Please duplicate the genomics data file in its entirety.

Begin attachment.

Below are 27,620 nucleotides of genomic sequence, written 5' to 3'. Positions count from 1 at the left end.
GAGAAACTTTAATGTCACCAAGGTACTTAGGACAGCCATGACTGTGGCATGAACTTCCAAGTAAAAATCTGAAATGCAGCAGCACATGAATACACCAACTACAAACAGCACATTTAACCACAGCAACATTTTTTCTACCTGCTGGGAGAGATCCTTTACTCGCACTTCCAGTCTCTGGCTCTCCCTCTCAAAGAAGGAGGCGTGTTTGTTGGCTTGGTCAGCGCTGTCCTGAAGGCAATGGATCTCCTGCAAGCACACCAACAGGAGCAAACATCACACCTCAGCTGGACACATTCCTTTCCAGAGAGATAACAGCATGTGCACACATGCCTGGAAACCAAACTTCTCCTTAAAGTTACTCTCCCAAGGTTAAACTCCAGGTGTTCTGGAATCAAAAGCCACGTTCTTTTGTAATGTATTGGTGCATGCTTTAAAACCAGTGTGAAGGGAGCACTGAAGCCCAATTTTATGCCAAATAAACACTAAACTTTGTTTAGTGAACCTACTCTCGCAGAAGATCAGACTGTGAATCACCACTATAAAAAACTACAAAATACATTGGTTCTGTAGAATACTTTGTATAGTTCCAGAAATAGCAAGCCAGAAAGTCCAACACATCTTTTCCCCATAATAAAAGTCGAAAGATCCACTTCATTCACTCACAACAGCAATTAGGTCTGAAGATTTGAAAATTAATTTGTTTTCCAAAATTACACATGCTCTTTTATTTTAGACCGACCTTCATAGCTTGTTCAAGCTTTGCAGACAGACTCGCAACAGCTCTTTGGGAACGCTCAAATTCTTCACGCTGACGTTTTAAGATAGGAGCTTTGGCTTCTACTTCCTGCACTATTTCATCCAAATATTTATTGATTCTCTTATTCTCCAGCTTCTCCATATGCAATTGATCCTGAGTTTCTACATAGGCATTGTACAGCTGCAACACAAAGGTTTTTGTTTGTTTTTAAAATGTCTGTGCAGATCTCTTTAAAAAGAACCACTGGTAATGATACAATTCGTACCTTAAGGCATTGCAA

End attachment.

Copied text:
Below are 27,620 nucleotides of genomic sequence, written 5' to 3'. Positions count from 1 at the left end.
GAGAAACTTTAATGTCACCAAGGTACTTAGGACAGCCATGACTGTGGCATGAACTTCCAAGTAAAAATCTGAAATGCAGCAGCACATGAATACACCAACTACAAACAGCACATTTAACCACAGCAACATTTTTTCTACCTGCTGGGAGAGATCCTTTACTCGCACTTCCAGTCTCTGGCTCTCCCTCTCAAAGAAGGAGGCGTGTTTGTTGGCTTGGTCAGCGCTGTCCTGAAGGCAATGGATCTCCTGCAAGCACACCAACAGGAGCAAACATCACACCTCAGCTGGACACATTCCTTTCCAGAGAGATAACAGCATGTGCACACATGCCTGGAAACCAAACTTCTCCTTAAAGTTACTCTCCCAAGGTTAAACTCCAGGTGTTCTGGAATCAAAAGCCACGTTCTTTTGTAATGTATTGGTGCATGCTTTAAAACCAGTGTGAAGGGAGCACTGAAGCCCAATTTTATGCCAAATAAACACTAAACTTTGTTTAGTGAACCTACTCTCGCAGAAGATCAGACTGTGAATCACCACTATAAAAAACTACAAAATACATTGGTTCTGTAGAATACTTTGTATAGTTCCAGAAATAGCAAGCCAGAAAGTCCAACACATCTTTTCCCCATAATAAAAGTCGAAAGATCCACTTCATTCACTCACAACAGCAATTAGGTCTGAAGATTTGAAAATTAATTTGTTTTCCAAAATTACACATGCTCTTTTATTTTAGACCGACCTTCATAGCTTGTTCAAGCTTTGCAGACAGACTCGCAACAGCTCTTTGGGAACGCTCAAATTCTTCACGCTGACGTTTTAAGATAGGAGCTTTGGCTTCTACTTCCTGCACTATTTCATCCAAATATTTATTGATTCTCTTATTCTCCAGCTTCTCCATATGCAATTGATCCTGAGTTTCTACATAGGCATTGTACAGCTGCAACACAAAGGTTTTTGTTTGTTTTTAAAATGTCTGTGCAGATCTCTTTAAAAAGAACCACTGGTAATGATACAATTCGTACCTTAAGGCATTGCAA